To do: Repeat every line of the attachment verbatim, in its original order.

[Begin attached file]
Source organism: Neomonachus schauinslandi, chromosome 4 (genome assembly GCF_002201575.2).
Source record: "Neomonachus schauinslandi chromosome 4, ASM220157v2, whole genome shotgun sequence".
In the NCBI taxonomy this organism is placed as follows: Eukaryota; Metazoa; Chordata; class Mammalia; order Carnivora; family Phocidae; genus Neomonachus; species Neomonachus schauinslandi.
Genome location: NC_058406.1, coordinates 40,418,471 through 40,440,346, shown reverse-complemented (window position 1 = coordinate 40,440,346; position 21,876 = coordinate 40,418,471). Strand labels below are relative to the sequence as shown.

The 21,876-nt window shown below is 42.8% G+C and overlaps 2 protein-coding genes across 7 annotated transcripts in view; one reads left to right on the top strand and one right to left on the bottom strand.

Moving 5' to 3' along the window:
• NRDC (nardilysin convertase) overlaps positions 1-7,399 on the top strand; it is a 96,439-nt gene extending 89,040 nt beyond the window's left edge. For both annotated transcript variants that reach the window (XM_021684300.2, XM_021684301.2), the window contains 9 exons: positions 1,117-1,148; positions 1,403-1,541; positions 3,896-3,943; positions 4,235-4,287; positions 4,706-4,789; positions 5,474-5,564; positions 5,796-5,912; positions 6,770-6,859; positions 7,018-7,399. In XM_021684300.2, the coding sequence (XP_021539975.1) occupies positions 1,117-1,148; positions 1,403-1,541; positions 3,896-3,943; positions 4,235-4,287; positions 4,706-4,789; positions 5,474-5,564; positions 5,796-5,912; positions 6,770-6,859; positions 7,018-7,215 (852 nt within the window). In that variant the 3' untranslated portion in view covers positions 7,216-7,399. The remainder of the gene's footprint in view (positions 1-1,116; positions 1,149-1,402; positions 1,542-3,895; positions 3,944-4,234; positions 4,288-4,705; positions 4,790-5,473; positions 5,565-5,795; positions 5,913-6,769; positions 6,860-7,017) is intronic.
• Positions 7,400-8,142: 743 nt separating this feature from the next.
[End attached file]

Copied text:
Source organism: Neomonachus schauinslandi, chromosome 4 (genome assembly GCF_002201575.2).
Source record: "Neomonachus schauinslandi chromosome 4, ASM220157v2, whole genome shotgun sequence".
In the NCBI taxonomy this organism is placed as follows: Eukaryota; Metazoa; Chordata; class Mammalia; order Carnivora; family Phocidae; genus Neomonachus; species Neomonachus schauinslandi.
Genome location: NC_058406.1, coordinates 40,418,471 through 40,440,346, shown reverse-complemented (window position 1 = coordinate 40,440,346; position 21,876 = coordinate 40,418,471). Strand labels below are relative to the sequence as shown.

The 21,876-nt window shown below is 42.8% G+C and overlaps 2 protein-coding genes across 7 annotated transcripts in view; one reads left to right on the top strand and one right to left on the bottom strand.

Moving 5' to 3' along the window:
• NRDC (nardilysin convertase) overlaps positions 1-7,399 on the top strand; it is a 96,439-nt gene extending 89,040 nt beyond the window's left edge. For both annotated transcript variants that reach the window (XM_021684300.2, XM_021684301.2), the window contains 9 exons: positions 1,117-1,148; positions 1,403-1,541; positions 3,896-3,943; positions 4,235-4,287; positions 4,706-4,789; positions 5,474-5,564; positions 5,796-5,912; positions 6,770-6,859; positions 7,018-7,399. In XM_021684300.2, the coding sequence (XP_021539975.1) occupies positions 1,117-1,148; positions 1,403-1,541; positions 3,896-3,943; positions 4,235-4,287; positions 4,706-4,789; positions 5,474-5,564; positions 5,796-5,912; positions 6,770-6,859; positions 7,018-7,215 (852 nt within the window). In that variant the 3' untranslated portion in view covers positions 7,216-7,399. The remainder of the gene's footprint in view (positions 1-1,116; positions 1,149-1,402; positions 1,542-3,895; positions 3,944-4,234; positions 4,288-4,705; positions 4,790-5,473; positions 5,565-5,795; positions 5,913-6,769; positions 6,860-7,017) is intronic.
• Positions 7,400-8,142: 743 nt separating this feature from the next.